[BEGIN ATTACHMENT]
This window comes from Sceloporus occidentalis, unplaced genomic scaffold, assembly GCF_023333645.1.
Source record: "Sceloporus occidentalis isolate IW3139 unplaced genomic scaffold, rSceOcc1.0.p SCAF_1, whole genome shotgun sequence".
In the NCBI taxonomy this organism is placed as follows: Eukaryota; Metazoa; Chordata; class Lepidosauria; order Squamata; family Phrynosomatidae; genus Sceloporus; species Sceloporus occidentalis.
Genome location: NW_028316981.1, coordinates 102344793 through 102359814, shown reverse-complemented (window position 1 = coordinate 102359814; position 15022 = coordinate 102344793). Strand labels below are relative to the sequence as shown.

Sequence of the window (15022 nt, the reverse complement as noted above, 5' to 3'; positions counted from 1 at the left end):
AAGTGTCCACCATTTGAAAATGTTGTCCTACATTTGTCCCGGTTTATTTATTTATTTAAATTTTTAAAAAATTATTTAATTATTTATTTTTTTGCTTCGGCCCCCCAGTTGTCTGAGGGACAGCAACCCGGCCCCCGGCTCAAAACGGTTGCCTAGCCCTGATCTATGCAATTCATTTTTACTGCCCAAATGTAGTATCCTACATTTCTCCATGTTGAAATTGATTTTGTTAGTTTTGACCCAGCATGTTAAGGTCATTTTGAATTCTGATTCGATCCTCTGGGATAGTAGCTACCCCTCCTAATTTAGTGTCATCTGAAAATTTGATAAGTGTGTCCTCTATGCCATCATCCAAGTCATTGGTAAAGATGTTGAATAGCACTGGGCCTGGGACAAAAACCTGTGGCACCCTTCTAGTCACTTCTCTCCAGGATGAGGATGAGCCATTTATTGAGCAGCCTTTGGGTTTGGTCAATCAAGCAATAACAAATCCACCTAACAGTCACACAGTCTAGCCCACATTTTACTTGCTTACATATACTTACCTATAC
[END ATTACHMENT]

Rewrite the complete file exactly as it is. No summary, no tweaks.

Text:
This window comes from Sceloporus occidentalis, unplaced genomic scaffold, assembly GCF_023333645.1.
Source record: "Sceloporus occidentalis isolate IW3139 unplaced genomic scaffold, rSceOcc1.0.p SCAF_1, whole genome shotgun sequence".
In the NCBI taxonomy this organism is placed as follows: Eukaryota; Metazoa; Chordata; class Lepidosauria; order Squamata; family Phrynosomatidae; genus Sceloporus; species Sceloporus occidentalis.
Genome location: NW_028316981.1, coordinates 102344793 through 102359814, shown reverse-complemented (window position 1 = coordinate 102359814; position 15022 = coordinate 102344793). Strand labels below are relative to the sequence as shown.

Sequence of the window (15022 nt, the reverse complement as noted above, 5' to 3'; positions counted from 1 at the left end):
AAGTGTCCACCATTTGAAAATGTTGTCCTACATTTGTCCCGGTTTATTTATTTATTTAAATTTTTAAAAAATTATTTAATTATTTATTTTTTTGCTTCGGCCCCCCAGTTGTCTGAGGGACAGCAACCCGGCCCCCGGCTCAAAACGGTTGCCTAGCCCTGATCTATGCAATTCATTTTTACTGCCCAAATGTAGTATCCTACATTTCTCCATGTTGAAATTGATTTTGTTAGTTTTGACCCAGCATGTTAAGGTCATTTTGAATTCTGATTCGATCCTCTGGGATAGTAGCTACCCCTCCTAATTTAGTGTCATCTGAAAATTTGATAAGTGTGTCCTCTATGCCATCATCCAAGTCATTGGTAAAGATGTTGAATAGCACTGGGCCTGGGACAAAAACCTGTGGCACCCTTCTAGTCACTTCTCTCCAGGATGAGGATGAGCCATTTATTGAGCAGCCTTTGGGTTTGGTCAATCAAGCAATAACAAATCCACCTAACAGTCACACAGTCTAGCCCACATTTTACTTGCTTACATATACTTACCTATAC